Sasseram is welcome after a journey of 200 miles through a dreary country. From desert-hills and valleys,
Sasseram,—Haseyn Khan's Tomb.
where there are scarcely any landmarks of man's existence, the traveller alights here amidst the haunts of society, friendship, and love.' The spot is crowded with some 3000 huts and shops, all of mud walls and tiled roofs. The two-storied hut is first visible here, as also the pottery, so much superior to that of Bengal. The neat wooden toys in the shops remind us of that ancient Asura, who had a thousand arms with a different plaything on each—from whom is the name of Sasseram. The town is finely situated, with a beautiful view of the distant blue hills, and a rich and cultivated valley for many miles. But Sasseram, noted for the birth-place of Shere Shahthe Ceur de Lion of the East, and intended by him to have been turned into another Delhi, disappoints all expectations, and disgusts one by the loathsome aspect and odour of the narrow, crooked lines of human dens, little better than sheds provided for cattle. The people have a miserable look, denoting poverty and wretchedness. Sasseram is a decayed Patan town, which is marked by the usual filth and squalor of the race. Building was a rage with the Moguls, not with the Patans. The rage of the latter was in the opposite way–demolition, and not erection.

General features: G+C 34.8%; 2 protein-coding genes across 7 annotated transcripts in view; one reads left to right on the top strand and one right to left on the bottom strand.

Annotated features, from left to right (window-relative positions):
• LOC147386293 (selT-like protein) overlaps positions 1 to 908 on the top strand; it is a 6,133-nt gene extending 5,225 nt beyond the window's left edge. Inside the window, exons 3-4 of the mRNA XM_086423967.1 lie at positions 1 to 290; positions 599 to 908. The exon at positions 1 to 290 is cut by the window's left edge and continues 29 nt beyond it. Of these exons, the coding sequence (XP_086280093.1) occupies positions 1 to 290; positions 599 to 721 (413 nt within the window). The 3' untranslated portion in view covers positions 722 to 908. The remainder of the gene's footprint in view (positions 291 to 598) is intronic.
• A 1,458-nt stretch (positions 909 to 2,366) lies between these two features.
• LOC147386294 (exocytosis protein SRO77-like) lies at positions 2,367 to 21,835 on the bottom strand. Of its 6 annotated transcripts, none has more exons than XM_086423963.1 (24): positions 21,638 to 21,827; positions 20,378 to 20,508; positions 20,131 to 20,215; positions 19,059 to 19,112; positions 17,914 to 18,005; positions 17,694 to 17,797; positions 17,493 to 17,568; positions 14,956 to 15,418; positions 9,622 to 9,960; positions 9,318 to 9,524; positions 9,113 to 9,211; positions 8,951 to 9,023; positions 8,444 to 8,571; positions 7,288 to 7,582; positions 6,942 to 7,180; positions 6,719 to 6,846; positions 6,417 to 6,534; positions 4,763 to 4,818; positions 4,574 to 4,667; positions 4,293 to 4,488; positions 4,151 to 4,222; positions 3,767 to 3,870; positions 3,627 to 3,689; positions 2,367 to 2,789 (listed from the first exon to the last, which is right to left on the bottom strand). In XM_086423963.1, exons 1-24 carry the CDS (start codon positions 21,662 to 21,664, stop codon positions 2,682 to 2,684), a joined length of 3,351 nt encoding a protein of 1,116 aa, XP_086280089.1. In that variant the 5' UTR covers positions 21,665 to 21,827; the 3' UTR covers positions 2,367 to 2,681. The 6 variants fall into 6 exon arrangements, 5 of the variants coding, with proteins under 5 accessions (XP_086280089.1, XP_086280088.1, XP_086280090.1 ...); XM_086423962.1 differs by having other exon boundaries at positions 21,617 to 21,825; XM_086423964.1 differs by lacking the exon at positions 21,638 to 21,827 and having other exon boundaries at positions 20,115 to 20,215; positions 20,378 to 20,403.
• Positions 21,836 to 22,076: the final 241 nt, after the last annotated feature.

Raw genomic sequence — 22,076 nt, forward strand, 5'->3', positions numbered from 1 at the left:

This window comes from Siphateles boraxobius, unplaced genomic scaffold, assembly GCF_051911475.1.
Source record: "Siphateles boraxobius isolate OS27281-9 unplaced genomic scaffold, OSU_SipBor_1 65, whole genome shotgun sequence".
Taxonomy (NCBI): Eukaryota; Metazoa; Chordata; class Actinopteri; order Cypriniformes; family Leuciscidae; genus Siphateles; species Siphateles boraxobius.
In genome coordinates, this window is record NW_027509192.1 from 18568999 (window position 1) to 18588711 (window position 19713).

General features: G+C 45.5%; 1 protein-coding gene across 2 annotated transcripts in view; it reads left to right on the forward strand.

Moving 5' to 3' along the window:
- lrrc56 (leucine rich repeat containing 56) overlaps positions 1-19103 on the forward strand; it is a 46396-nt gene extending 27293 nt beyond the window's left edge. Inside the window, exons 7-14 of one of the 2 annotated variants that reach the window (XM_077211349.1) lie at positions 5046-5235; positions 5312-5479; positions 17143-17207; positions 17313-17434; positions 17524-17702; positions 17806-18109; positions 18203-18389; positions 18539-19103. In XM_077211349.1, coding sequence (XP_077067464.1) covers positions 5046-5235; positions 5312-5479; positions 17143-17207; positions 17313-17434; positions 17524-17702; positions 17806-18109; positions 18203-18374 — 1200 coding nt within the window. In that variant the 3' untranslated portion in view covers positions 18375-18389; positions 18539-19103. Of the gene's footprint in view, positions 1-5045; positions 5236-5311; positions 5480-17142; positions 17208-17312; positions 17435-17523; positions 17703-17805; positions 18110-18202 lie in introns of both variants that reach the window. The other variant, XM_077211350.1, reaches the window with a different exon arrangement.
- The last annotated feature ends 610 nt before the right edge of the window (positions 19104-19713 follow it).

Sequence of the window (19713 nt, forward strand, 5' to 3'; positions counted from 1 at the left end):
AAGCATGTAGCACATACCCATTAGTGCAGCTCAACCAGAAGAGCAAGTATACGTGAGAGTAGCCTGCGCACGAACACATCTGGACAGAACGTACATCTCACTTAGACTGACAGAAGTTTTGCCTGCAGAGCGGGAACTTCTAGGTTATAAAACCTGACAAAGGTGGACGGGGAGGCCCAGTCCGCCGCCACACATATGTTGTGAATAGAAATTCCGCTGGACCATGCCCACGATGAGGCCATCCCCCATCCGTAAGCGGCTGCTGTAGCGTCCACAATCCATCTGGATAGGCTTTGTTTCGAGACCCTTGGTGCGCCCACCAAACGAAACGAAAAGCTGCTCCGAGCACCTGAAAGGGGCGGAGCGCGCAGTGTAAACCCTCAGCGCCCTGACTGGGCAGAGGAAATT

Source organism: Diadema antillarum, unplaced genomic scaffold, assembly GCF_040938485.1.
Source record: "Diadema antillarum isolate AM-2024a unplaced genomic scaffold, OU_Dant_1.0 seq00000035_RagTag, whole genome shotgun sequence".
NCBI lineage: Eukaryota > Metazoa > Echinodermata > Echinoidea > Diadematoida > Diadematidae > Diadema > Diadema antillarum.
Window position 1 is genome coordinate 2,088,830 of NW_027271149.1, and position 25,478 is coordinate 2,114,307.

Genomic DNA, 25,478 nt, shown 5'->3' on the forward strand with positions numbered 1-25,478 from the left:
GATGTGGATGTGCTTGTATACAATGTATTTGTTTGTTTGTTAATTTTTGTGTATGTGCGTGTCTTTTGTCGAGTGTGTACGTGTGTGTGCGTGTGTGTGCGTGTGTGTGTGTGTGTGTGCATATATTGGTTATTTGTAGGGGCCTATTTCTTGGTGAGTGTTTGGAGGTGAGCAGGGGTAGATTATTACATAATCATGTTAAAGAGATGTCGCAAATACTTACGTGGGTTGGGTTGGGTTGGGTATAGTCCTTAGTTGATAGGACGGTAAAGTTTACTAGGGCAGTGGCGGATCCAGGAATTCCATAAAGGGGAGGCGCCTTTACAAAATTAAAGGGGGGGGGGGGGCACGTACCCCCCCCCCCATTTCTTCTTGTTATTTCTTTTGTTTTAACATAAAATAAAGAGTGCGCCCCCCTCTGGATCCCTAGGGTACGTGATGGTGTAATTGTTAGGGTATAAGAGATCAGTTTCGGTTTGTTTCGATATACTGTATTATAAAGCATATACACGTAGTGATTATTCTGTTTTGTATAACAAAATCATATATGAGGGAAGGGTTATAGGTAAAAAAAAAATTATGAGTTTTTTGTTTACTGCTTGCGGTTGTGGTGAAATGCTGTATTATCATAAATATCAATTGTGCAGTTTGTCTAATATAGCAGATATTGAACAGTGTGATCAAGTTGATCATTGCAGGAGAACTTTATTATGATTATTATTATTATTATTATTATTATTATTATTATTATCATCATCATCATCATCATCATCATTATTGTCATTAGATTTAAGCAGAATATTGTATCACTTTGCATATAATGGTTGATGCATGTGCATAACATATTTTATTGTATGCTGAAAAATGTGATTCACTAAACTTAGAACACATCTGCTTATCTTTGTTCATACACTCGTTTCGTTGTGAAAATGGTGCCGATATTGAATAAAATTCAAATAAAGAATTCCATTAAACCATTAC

Haseyn Khan's Roza or tomb is an exception to our remark. Filial piety could scarcely have honoured the memory of a father with a more splendid mausoleum. The building stands in the middle of a walled quadrangle, with lofty gateways. The form is an octagon, with small cupolas at the angles, and a magnificent dome on the top. The structure is of masonry, with outer enfacements of freestone. Inside, the walls are plastered like polished marble. Time has dimmed their lustre by laying on a crust of dirt upon them. Our voice, resounding in echoes beneath the dome, scared away a number of pigeons that were perched on the cornices, and to whom the place seems to be abandoned. The sarcophagus is placed just in the middle of the ground-floor. Though a little too much ornamented, the general design of the building is simple. The date of the tomb is A. D. 1531. But excepting a slab or two that is out of place, the whole edifice is yet in a very good condition.
From the top of the Roza, the town, spread out beneath the feet, can be seen in detail. Towards the north the tomb of Shere Shah appeared to rear itself in the air from out of an artificial lake. In form and design it is much the same as that of his father ; but it is loftier in height, larger in dimensions, and more superb in appearance.